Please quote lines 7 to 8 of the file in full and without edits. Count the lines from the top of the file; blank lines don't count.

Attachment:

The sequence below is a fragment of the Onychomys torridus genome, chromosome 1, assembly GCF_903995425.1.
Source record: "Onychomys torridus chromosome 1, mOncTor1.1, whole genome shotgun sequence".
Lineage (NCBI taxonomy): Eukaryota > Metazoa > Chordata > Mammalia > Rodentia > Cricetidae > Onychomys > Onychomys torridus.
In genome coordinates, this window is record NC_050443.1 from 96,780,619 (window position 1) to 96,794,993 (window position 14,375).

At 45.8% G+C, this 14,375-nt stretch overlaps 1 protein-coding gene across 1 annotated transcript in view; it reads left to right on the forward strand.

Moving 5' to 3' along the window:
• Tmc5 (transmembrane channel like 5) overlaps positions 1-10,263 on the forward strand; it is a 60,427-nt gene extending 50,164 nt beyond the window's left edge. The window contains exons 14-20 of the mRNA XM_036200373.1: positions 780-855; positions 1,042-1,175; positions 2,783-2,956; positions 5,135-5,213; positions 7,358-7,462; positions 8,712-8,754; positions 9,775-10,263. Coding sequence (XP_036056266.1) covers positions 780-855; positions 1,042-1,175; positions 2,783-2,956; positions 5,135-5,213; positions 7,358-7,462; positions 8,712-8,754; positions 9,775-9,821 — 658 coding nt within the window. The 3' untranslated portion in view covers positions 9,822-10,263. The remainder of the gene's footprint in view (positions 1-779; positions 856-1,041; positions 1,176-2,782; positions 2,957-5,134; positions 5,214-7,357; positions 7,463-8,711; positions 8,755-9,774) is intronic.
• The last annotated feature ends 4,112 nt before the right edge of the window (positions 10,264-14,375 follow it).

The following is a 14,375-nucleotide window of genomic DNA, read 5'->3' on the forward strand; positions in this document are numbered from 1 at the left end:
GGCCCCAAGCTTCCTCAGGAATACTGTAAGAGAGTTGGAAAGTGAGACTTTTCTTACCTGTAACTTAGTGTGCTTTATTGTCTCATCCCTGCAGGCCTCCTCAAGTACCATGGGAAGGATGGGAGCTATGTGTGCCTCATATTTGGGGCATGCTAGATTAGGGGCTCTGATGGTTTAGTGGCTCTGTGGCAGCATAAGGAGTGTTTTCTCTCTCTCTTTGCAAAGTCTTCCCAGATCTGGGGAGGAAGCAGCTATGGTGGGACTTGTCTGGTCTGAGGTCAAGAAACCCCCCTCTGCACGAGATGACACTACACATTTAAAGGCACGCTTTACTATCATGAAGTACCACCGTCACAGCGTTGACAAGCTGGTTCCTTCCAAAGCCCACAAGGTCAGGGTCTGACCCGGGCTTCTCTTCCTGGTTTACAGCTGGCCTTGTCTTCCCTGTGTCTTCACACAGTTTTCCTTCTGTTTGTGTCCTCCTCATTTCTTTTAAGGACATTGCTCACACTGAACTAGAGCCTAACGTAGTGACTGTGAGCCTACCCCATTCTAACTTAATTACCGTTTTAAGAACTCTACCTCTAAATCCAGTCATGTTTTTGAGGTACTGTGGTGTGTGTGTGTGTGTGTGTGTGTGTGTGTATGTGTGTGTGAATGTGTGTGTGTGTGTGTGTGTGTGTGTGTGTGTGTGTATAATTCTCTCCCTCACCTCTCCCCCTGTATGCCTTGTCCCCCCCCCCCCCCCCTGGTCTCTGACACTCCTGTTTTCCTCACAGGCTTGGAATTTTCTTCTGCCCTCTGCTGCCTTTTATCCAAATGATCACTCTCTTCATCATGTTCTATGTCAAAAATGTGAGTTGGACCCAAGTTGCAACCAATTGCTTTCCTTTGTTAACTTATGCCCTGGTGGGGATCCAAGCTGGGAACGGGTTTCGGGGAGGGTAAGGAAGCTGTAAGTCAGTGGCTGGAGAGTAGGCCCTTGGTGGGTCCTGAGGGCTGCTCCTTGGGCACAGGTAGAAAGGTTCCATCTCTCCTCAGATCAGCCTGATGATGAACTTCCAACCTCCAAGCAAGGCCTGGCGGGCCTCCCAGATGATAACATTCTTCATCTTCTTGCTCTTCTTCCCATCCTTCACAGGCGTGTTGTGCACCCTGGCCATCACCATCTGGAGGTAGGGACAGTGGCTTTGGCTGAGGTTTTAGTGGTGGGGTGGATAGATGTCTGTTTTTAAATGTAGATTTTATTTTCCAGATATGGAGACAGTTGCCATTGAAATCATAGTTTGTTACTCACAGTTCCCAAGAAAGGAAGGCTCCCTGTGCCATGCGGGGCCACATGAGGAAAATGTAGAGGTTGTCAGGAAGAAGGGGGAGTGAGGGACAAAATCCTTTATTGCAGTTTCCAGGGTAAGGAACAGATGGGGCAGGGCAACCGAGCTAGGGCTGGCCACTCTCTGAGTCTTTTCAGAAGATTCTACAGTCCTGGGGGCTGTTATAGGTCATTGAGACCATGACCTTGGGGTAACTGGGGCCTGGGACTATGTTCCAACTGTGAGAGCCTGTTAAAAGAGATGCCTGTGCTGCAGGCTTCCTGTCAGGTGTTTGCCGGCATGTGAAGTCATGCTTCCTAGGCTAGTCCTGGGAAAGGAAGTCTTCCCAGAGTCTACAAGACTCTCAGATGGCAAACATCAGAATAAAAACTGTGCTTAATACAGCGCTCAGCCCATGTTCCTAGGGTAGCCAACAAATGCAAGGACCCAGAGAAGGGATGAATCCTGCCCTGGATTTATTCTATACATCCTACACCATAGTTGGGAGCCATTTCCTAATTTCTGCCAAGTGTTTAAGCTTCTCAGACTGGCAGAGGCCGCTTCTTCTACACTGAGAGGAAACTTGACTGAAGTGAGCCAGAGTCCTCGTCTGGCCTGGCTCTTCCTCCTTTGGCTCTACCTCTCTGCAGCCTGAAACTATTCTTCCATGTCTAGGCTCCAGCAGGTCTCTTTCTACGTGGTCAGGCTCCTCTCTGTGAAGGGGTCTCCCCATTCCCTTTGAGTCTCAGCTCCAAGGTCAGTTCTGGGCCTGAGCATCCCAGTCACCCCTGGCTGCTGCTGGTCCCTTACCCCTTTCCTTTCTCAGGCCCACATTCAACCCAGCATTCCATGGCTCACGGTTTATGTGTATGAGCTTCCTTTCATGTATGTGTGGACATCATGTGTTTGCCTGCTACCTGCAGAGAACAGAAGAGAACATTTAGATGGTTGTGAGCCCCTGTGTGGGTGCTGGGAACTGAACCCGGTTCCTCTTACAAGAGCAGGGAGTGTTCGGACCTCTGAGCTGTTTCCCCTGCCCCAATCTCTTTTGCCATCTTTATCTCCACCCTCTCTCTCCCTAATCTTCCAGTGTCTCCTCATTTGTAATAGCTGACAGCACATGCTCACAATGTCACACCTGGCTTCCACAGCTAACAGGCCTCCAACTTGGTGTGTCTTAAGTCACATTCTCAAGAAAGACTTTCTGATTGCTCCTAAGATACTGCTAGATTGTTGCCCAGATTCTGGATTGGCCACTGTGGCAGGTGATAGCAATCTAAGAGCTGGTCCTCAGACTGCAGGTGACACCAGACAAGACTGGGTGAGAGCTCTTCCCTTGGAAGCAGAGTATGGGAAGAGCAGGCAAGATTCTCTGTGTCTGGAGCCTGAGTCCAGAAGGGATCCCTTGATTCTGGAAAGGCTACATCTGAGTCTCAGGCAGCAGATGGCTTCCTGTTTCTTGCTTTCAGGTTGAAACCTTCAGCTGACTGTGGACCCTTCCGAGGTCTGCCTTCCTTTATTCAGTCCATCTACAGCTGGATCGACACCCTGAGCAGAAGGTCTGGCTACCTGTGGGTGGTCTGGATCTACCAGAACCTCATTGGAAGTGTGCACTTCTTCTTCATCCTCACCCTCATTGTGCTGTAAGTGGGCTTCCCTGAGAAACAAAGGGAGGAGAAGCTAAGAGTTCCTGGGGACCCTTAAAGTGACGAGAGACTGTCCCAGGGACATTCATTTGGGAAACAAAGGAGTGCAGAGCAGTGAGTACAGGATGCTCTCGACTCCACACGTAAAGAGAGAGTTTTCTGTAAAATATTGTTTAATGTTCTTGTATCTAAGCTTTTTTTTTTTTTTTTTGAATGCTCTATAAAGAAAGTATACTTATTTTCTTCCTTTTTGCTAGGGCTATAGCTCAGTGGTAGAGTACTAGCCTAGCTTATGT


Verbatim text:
• Tmc5 (transmembrane channel like 5) overlaps positions 1-10,263 on the forward strand; it is a 60,427-nt gene extending 50,164 nt beyond the window's left edge. The window contains exons 14-20 of the mRNA XM_036200373.1: positions 780-855; positions 1,042-1,175; positions 2,783-2,956; positions 5,135-5,213; positions 7,358-7,462; positions 8,712-8,754; positions 9,775-10,263. Coding sequence (XP_036056266.1) covers positions 780-855; positions 1,042-1,175; positions 2,783-2,956; positions 5,135-5,213; positions 7,358-7,462; positions 8,712-8,754; positions 9,775-9,821 — 658 coding nt within the window. The 3' untranslated portion in view covers positions 9,822-10,263. The remainder of the gene's footprint in view (positions 1-779; positions 856-1,041; positions 1,176-2,782; positions 2,957-5,134; positions 5,214-7,357; positions 7,463-8,711; positions 8,755-9,774) is intronic.
• The last annotated feature ends 4,112 nt before the right edge of the window (positions 10,264-14,375 follow it).